Jingle Bell Rogue…
Too Much Happiness
by Alice Munro
Acclaimed short story writer Alice Munro — winner of the 2009 Man Booker International Prize for her lifetime body of work, and three-time winner of Canada's Governor General's Award for fiction — is known for her incisively realistic and irony-tinted topics and themes that touch upon lives of girls and women and are often set in rural Ontario. Often pertaining to tensions between independence and domesticity, imagination and obligation, the stories of "the Canadian Chekhov" explore the undercurrents of human relationships through the ordinary events of daily life, in an gracefully unobtrusive prose that remains as adaptable in structure as it is complex in quality and immediate in impact.
"I want to tell a story, in the old-fashioned way — what happens to somebody — but I want that 'what happens' to be delivered with quite a bit of interruption, turnarounds, and strangeness," she once declared in an interview. "I want the reader to feel something is astonishing — not the 'what happens' but the way everything happens. These long short story fictions do that best, for me."
Readers of the 10 new stories that make up what does it best for Munro in Too Much Happiness should often find the promise of astonishment emerge in carefully honed tales of seemingly effortless craftsmanship and rich, flesh and blood characterization. The dark “Child's Play,” — centered around children's faculty for cruelty, secrecy, and a question posed: "How can you blame a person for the way she was born?" — surrounds two summer camp friends, Marlene and Charlene, who form an alliance against the troubled Verna, whose family used to share Marlene's duplex. Cue the irony, as the story sees nothing in the way of “too much happiness,” in this child’s play, while a stunning confessional about childhood complicity and guilt plays out. " As “Child’s Play” relates to rationalizations we fabricate in order to live with ourselves, so does a story such as "Fiction," concern a relationship between life and storytelling. Here the protagonist finds her own life recast in the stories of her divorced husband's stepdaughter. "How Are We to Live is the book's title," she recounts. "A collection of short stories, not a novel. This in itself is a disappointment. It seems to diminish the book's authority, making the author seem like somebody who is hanging on the gates of Literature, rather than safely settled inside."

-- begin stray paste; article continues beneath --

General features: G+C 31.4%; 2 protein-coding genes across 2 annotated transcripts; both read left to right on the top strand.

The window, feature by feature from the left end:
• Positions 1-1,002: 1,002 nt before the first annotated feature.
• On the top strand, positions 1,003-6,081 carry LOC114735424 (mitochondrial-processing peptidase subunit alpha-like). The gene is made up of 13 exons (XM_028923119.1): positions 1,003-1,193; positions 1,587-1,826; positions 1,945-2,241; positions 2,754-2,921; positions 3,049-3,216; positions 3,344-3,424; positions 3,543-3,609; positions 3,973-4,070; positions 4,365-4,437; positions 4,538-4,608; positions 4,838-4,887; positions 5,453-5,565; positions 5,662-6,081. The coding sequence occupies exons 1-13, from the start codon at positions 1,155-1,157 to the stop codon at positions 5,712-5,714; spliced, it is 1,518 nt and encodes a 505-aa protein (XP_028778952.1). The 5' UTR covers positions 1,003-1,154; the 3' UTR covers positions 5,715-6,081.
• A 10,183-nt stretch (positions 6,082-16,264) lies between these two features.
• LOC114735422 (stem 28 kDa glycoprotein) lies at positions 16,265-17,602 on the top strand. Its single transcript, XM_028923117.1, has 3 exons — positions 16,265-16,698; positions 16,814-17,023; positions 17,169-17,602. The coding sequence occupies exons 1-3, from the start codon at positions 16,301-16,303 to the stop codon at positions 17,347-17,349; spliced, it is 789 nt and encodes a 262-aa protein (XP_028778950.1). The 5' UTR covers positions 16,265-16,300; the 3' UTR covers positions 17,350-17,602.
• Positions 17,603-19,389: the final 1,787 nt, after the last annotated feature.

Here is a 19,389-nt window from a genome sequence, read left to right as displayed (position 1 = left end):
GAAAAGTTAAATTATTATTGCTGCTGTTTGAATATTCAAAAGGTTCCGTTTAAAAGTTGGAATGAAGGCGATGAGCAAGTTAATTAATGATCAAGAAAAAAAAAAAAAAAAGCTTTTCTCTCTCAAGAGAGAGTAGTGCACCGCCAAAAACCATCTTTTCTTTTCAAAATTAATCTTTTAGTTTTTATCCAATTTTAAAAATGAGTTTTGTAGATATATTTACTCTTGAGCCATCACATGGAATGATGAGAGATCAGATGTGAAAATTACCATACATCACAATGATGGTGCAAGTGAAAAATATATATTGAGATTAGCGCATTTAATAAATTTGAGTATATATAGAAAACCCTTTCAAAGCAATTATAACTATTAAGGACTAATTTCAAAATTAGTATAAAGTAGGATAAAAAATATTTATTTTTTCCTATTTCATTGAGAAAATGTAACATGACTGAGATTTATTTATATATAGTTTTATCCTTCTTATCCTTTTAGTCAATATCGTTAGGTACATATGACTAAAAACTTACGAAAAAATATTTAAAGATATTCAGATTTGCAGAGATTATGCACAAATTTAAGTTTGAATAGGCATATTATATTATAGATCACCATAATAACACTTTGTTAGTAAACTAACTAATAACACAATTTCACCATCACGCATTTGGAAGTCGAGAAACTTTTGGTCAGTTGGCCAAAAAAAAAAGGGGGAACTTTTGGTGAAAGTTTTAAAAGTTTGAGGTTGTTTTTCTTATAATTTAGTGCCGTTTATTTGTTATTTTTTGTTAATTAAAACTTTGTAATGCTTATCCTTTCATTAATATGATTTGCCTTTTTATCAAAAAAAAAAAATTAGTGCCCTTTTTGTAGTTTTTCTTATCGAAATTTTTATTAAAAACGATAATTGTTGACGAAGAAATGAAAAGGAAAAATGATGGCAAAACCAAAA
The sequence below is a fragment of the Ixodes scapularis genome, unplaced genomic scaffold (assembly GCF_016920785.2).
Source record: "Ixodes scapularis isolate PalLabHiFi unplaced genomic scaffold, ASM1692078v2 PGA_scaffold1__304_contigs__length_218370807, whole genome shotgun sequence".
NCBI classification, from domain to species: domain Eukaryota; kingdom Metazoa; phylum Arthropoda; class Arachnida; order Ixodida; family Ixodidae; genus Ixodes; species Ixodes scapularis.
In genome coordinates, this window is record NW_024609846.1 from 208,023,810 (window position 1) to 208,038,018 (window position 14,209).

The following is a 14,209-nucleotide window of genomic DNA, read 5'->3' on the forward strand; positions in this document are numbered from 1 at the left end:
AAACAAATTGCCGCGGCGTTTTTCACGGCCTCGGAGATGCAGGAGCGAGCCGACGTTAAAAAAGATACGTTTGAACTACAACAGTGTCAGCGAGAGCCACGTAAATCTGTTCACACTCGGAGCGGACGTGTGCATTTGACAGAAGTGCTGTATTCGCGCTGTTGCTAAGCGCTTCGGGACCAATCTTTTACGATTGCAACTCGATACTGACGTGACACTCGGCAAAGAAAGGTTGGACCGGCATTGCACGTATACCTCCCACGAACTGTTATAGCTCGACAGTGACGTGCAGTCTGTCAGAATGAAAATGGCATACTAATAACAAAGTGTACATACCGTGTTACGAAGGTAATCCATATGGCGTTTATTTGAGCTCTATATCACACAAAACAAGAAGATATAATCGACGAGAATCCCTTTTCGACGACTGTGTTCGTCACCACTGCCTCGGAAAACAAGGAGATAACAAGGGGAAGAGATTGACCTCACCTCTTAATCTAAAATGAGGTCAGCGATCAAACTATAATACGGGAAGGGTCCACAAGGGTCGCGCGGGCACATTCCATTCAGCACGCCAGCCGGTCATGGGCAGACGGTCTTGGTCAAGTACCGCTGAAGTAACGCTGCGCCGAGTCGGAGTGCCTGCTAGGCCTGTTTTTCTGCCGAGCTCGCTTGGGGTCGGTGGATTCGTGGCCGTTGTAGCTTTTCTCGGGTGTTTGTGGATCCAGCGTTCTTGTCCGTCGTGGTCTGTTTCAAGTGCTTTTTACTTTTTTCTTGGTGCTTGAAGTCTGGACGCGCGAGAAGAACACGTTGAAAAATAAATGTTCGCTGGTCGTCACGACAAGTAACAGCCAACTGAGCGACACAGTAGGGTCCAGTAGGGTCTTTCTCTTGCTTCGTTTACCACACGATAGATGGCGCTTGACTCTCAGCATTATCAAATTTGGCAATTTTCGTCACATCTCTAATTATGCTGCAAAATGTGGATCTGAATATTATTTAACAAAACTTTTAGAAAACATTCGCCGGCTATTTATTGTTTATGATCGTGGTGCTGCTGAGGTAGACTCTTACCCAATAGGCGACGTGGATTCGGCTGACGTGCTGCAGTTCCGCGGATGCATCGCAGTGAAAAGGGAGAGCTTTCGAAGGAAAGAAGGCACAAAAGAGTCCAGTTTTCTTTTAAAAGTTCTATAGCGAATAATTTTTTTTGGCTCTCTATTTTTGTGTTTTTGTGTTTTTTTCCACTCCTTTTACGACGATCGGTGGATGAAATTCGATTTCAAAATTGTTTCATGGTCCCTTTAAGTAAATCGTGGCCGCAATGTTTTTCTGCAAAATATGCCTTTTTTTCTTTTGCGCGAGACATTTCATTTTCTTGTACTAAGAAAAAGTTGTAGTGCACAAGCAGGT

The ambitious title story, on the other hand, is firmly set in 19th-century Europe as Munro takes the reader to meet Sophia Kovalevski, a talented mathematician and novelist who becomes involved with the politics of the era and the consequences of success. We accompany her on a winter journey that takes her from the Riviera, where she visits her lover, to Paris, Germany, and Denmark, where she has a fateful meeting with a local doctor, and finally to Sweden, where she teaches at the only university in Europe willing to employ a female mathematician. We’re also there for the final days of the brilliant Russian who wrote fiction that infuriated her father. "Now you sell your stories, how soon before you will sell yourself?" he rages after a magazine edited by Dostoyevsky publishes her.
It’s the mix of such provocation with the poignancy, falling amidst themes and scenes of pervasive evocation that make Too Much Happiness much too enticing.
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